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Dog Training, Child Rearing, Psychology 101, what happened to leadership?

I read an article recently by John Rosemond. Mr. Rosemond is a family psychologist, well known for lecturing and writing on the topic of parenting. I could not decide if I should chuckle or shake my head as I read his newspaper article entitled “Rewards, punishments, no substitute for discipline”

There was extraordinary similarity between what Mr. Rosemond sees as problematic in child rearing today with what many dog trainers know to be problematic in the human – canine relationship.

Mr. Rosemond states “A recent column in which I said that behavior modification does not work on human beings stirred things up a bit. Not surprising, given that today’s parents believe discipline is a simple matter of dispensing proper rewards and punishments.”

I believe that statement holds true in the dog world. Somehow over the years common sense has gotten lost in an effort to understand technique, tools, and operant conditioning. It seems gone are the days when people knew it was not only acceptable but expected to lead through the establishment of simple rules, expectation and discipline. And let me clarify that I am using the word *discipline* with the definition “training that develops self control” in mind, rather than purely a “treatment that punishes”.

To quote another part of the article “…when it comes to discipline, they rely on a psychological paradigm that has no proven effectiveness with human beings outside of closely controlled institutional settings.” Mr. Rosemond was referring to some parents, but I’d say that statement also refers to some of the trainers and behaviorists in this country. Not all, mind you, but far too many, IMO. The models often proposed for behavior modification require such controls of environment there is little hope for a dog owner to enjoy the simple delights of a walk through the park with his companion.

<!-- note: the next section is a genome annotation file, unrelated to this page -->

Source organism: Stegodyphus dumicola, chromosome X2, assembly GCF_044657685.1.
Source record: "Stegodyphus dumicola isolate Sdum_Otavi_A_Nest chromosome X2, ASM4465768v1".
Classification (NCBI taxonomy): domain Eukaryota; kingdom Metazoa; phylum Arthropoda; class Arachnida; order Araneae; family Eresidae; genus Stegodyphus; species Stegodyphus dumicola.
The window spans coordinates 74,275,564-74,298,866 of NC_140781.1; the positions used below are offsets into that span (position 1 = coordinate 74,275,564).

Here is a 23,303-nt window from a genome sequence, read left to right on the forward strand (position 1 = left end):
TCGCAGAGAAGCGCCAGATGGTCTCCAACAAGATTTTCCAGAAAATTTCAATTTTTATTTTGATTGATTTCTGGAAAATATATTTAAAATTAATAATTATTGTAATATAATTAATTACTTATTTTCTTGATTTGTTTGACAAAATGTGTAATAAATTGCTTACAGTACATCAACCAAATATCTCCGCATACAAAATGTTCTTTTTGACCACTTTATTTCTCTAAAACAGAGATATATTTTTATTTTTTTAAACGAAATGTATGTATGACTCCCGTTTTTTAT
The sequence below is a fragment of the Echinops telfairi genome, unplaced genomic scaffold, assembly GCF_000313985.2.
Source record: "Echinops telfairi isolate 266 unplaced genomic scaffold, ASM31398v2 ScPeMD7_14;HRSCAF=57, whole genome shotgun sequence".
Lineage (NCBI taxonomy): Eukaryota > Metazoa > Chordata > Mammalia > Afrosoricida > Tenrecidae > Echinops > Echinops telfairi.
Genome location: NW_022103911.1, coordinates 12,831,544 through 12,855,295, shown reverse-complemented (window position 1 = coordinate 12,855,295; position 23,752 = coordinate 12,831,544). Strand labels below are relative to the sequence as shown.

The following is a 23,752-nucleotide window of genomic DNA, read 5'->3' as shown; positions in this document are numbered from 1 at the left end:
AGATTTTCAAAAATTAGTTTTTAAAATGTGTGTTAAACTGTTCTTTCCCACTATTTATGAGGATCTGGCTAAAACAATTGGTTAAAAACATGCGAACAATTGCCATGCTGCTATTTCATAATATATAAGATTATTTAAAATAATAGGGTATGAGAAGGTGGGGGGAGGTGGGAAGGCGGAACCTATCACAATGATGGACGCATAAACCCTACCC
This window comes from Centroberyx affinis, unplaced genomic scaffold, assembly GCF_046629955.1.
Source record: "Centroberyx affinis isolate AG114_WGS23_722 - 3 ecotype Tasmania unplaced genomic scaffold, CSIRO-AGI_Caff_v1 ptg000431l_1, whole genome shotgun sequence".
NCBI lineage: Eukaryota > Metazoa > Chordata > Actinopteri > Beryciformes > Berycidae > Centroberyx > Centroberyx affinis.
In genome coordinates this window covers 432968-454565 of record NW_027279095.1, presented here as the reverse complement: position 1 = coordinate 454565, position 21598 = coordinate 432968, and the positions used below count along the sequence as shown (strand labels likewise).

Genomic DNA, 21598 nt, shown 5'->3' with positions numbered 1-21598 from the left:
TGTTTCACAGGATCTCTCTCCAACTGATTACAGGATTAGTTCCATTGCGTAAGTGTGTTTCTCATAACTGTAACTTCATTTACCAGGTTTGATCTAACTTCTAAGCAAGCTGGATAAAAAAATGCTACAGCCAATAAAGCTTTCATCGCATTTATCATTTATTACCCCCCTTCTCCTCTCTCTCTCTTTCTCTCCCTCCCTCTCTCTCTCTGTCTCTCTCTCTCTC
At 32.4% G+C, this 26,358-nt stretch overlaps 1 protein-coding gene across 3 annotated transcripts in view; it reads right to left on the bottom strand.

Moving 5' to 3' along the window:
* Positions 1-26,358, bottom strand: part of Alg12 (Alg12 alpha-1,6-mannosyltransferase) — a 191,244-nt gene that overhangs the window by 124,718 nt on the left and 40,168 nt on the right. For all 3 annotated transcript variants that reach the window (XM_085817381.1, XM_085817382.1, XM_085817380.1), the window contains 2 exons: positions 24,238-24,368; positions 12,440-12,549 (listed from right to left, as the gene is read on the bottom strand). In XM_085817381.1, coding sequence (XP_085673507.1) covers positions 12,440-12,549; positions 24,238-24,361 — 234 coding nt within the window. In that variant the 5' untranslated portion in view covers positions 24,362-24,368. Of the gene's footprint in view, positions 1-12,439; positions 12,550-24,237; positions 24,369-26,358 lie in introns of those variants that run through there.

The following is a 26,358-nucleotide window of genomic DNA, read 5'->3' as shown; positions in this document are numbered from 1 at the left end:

Sure the concepts of operant conditioning work stunningly well with the large marine mammals at Sea World (a favorite caveat for many to use in the sales pitch) but please, someone open the tank and let those creatures out in the open ocean and lets see how it all holds up in an environment much less manageable.

It is my belief that our dogs possess some ability to choose. They can not be programmed entirely within the confines of scientific theory. So this leaves us the job of understanding how to lead effectively. And I will say that it really isn’t rocket science, but too often dog owners have been lead to believe anything other than doling out *positive reinforcers* is akin to abuse.

So what is today’s overwhelmed dog owner to do? Well, I’d start by finding a good dog trainer. One who provides some level of guarantee for results. Understand that it is you, the human part of the equation, who is going to have to do some work, but with follow through and practice will your trainer assure you of a reasonable level of reliability in your dog’s behavior? Those individuals who are willing to stand behind their work are typically the ones who know how to teach you the leadership skill to be successful. If you want to learn more about the world of professional dog training or need help finding someone to help you, contact us and we will attempt to help you locate a reputable trainer in your area.